Two recent events in Moscow – a conference dedicated to the problem of Russophobia and a forum for separatists from around the globe – showcase just how far Russia has cut itself off from the West.
A two-headed eagle at the entrance of Alexander Garden in Moscow. Photo: RIA Novosti
Moscow recently hosted two international forums in quick succession, neither of which helped to bring Russia in from the cold, but only served to increase its isolation.
Russophobia and the information war against Russia
On the last weekend of September, the fashionable Moscow President Hotel. a part of the Russian presidential administration, hosted a gathering of Russian and foreign experts, all of them pious believers in the existence of institutional “Russophobia” — both in the West and inside Russia itself. The name of their conference spoke volumes: “Russophobia and the Information War against Russia.”
One of the main speakers at the forum was the chairman of the Synodal Department for Cooperation between Church and Society, Archpriest Vsevolod Chaplin, a well-known clerical radical, who sees a “fifth column” everywhere and defends Soviet dictator Joseph Stalin, who, in his opinion, “performed the will of the people.” At the forum, Chaplin delivered one of his trademark maxims, implying that Russia should be as self-sufficient as possible.
“Russia’s economy should be Russian, not an extension of the world’s,” he said.
The most dazzling performance of the two-day forum, according to a BBC correspondent in attendance, was delivered by another man of the cloth, former Interior Ministry official Andrei Khvyli-Olinter. He presented his audience with two maps — one showing the countries that supported Germany's Nazi leader Adolf Hitler, the other those that have imposed sanctions against the Kremlin.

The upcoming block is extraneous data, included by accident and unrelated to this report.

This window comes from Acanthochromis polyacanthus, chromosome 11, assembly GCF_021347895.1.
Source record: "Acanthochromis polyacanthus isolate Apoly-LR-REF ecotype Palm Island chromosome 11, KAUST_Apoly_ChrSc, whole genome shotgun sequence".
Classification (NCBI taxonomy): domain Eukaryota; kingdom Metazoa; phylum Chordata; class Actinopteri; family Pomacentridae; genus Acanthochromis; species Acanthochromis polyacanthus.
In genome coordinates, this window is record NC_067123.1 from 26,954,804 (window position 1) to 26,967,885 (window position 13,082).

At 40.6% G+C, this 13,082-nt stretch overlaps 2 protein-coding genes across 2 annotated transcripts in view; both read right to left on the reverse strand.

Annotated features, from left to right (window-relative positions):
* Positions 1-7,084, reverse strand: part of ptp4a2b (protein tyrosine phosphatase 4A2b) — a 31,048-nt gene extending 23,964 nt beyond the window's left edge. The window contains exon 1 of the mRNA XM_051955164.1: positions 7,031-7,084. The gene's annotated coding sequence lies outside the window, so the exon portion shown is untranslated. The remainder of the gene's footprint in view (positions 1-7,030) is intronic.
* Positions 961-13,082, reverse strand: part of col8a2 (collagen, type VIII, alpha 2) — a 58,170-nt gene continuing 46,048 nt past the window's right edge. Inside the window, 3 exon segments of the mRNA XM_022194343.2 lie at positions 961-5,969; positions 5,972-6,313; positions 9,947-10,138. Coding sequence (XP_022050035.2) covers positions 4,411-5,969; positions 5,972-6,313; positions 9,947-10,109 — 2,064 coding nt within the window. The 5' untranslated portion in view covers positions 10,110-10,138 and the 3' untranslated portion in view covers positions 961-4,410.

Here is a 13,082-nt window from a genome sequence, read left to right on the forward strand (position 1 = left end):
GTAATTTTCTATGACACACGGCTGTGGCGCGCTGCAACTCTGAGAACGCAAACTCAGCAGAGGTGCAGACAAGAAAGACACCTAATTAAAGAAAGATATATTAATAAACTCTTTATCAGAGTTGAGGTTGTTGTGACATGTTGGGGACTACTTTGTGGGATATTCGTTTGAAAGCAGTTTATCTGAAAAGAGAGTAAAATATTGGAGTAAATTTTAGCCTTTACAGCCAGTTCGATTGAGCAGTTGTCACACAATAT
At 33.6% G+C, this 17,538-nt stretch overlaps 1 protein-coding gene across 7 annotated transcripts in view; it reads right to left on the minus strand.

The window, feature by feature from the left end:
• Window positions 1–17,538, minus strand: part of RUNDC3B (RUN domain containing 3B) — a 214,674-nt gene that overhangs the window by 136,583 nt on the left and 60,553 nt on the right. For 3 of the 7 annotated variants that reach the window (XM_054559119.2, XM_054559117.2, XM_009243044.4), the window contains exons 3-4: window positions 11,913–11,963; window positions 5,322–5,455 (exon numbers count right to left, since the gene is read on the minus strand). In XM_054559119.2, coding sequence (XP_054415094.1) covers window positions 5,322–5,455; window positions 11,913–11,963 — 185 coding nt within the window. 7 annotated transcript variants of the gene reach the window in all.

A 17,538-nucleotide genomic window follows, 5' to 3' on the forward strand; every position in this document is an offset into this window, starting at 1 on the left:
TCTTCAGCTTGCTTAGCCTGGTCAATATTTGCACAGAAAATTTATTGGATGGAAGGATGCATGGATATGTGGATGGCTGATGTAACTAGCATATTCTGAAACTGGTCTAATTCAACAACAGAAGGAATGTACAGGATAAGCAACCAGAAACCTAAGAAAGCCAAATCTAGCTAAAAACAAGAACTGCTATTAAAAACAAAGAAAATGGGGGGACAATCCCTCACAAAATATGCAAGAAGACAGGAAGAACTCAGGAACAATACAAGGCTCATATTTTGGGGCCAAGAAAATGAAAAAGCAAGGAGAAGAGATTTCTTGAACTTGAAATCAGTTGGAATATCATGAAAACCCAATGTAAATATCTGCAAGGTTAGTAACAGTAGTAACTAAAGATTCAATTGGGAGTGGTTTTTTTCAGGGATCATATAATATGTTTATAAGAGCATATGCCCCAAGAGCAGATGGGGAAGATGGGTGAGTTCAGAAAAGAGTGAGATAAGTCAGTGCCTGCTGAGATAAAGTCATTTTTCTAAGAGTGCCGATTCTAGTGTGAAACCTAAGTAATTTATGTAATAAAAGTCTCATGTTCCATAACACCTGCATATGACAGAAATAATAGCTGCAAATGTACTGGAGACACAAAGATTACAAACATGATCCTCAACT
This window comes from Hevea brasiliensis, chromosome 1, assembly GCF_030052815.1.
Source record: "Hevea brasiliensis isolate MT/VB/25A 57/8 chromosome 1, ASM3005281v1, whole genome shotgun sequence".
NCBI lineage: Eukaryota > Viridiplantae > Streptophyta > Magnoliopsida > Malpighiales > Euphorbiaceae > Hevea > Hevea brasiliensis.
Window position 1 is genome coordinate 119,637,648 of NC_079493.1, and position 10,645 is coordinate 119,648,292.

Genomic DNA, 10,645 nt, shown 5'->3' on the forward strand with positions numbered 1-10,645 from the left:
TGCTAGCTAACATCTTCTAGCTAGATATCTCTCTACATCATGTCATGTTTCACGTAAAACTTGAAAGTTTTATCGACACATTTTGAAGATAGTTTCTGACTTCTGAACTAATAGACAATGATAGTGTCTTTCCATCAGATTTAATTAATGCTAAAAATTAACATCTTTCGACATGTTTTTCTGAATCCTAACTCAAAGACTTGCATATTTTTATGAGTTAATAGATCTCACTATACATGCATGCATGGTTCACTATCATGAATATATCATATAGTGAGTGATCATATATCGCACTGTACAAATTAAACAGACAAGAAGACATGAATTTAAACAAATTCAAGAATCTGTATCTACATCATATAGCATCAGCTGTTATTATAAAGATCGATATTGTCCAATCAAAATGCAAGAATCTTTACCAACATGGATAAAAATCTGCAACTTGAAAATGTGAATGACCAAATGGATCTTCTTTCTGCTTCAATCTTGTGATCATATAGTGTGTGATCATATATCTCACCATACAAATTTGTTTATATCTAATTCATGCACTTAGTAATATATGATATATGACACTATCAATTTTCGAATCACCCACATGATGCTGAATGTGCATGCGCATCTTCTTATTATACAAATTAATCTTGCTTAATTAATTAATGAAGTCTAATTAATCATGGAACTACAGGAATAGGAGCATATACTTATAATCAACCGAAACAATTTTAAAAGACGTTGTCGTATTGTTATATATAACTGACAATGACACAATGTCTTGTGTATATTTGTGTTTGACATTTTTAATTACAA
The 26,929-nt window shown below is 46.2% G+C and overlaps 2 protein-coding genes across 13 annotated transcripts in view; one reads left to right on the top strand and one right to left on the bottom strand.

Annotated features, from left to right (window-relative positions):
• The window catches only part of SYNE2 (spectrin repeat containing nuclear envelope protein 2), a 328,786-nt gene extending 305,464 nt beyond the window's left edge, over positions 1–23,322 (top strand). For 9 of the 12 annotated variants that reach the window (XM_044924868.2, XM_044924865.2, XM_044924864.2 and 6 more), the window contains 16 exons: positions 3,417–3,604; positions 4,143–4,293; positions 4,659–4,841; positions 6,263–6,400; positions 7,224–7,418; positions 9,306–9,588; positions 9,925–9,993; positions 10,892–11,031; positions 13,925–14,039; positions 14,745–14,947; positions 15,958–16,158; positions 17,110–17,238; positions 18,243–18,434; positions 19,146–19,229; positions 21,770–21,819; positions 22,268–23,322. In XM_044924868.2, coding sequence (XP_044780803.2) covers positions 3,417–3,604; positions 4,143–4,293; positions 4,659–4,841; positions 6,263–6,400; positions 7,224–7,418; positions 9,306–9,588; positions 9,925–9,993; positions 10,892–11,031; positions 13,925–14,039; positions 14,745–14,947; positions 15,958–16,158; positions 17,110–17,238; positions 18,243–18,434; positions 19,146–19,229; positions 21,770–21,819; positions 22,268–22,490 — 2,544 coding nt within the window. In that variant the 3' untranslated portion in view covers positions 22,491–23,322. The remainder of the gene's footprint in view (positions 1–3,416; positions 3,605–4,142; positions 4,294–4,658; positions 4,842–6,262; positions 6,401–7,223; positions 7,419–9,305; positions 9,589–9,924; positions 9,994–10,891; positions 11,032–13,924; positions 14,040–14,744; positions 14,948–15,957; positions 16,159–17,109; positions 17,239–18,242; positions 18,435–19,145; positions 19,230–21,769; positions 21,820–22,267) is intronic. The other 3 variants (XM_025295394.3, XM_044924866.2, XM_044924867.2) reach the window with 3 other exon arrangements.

The two maps were almost identical, while the mirror opposite is closer to the truth. What’s more, as an example of the ideological contrast between Russian and Western civilization, Khvyli-Olinter presented the respective coats of arms of the City of London and Moscow. The former depicts two dragons facing each other, the latter just one being slain by St. George (the patron saint of both England and Moscow).
On another slide the speaker showed photos of various Western figures (beginning with the Pope), all with one hand raised and index and little finger outstretched. In his view, they are all “Satanists” who pose a threat to Russia. On top of that, the presentations were interspersed with long quotations from the speeches of Russian President Vladimir Putin.
The problem of domestic Russophobes
The goal of the forum was twofold: First, to show that the West is implementing a well-organized conspiracy against Russia, the aim of which is to destroy Russian statehood. The foreign guests at the forum happily concurred with that theory, citing numerous examples to back it up.
One of them, Ali Hatem, adviser to the former leader of the French National Front Jean-Marie Le Pen, gushingly stated that, “Russia is at the forefront of the free world” and “the West is not so free.”
The second goal of the forum was to unmask domestic Russophobes, above all, Russian liberals and democrats.
“There are degenerates who curse their Russianness and are embarrassed of it,” said Anatoly Nikiforov, a member of the Expert Council under the Federation Council Committee for International Affairs.
Western liberal values, he said, “infected the national body” in 1991 and the lobbyist of these false values is the “fifth column” with close ties to the West.
Internal Russophobia was a popular topic at the forum. As pro-Kremlin journalist Peter Akopov of online newspaper Vzglyad explained, “There are internal forces bent on recoding Russian civilization and including it in the Western Atlantic project.”
However, on the question of where there are more Russophobes — in Russia or abroad, Akopov was in a minority. The vast majority of forum participants were sure that Russophobia and the information war against Russia were conceived in the West. The dispute between “Westerners” and “Russian populists” has been around in Russia for decades. But the level of acrimony on display today is perhaps unprecedented.
Separatists of all countries, unite
Paradoxically, in the fight against Russophobia, those who support a strong and unified country — the “keepers of the Russian state” — are developing ties with separatist movements around the world. The old Marxist slogan “Workers of all countries, unite” is alive and well — with one word changed.